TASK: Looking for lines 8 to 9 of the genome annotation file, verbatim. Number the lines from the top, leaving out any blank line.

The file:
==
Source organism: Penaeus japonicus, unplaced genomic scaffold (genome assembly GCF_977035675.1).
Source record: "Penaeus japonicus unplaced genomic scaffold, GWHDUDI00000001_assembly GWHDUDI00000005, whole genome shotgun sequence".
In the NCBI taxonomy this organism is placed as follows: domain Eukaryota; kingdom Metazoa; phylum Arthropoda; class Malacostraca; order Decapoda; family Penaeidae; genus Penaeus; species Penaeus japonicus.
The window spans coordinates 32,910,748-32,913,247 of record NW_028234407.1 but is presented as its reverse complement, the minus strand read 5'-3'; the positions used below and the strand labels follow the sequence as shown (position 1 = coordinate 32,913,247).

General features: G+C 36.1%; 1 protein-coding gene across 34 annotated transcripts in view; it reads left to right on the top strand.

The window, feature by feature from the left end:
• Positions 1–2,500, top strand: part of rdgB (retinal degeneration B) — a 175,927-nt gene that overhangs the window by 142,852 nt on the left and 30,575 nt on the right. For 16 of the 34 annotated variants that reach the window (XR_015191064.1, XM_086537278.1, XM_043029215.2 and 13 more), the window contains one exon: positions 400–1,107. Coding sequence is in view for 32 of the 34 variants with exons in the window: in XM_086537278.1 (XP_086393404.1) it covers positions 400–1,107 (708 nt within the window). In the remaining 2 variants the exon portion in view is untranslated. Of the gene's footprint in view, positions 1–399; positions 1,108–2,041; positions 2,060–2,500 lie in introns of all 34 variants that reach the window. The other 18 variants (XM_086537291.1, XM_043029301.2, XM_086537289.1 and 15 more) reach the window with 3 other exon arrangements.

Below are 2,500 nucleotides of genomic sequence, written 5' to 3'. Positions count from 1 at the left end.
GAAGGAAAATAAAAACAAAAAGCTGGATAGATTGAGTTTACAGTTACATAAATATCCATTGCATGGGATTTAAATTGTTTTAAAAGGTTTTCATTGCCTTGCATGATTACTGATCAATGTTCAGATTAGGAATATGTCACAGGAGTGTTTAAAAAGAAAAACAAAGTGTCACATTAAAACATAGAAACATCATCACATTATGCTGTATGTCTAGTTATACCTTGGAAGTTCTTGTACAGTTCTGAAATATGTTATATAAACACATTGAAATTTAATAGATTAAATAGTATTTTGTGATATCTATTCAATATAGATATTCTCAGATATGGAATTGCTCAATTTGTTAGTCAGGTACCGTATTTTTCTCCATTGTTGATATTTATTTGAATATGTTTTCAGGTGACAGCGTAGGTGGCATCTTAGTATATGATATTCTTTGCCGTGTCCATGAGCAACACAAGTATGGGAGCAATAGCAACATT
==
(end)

Below are 2,500 nucleotides of genomic sequence, written 5' to 3'. Positions count from 1 at the left end.
GAAGGAAAATAAAAACAAAAAGCTGGATAGATTGAGTTTACAGTTACATAAATATCCATTGCATGGGATTTAAATTGTTTTAAAAGGTTTTCATTGCCTTGCATGATTACTGATCAATGTTCAGATTAGGAATATGTCACAGGAGTGTTTAAAAAGAAAAACAAAGTGTCACATTAAAACATAGAAACATCATCACATTATGCTGTATGTCTAGTTATACCTTGGAAGTTCTTGTACAGTTCTGAAATATGTTATATAAACACATTGAAATTTAATAGATTAAATAGTATTTTGTGATATCTATTCAATATAGATATTCTCAGATATGGAATTGCTCAATTTGTTAGTCAGGTACCGTATTTTTCTCCATTGTTGATATTTATTTGAATATGTTTTCAGGTGACAGCGTAGGTGGCATCTTAGTATATGATATTCTTTGCCGTGTCCATGAGCAACACAAGTATGGGAGCAATAGCAACATT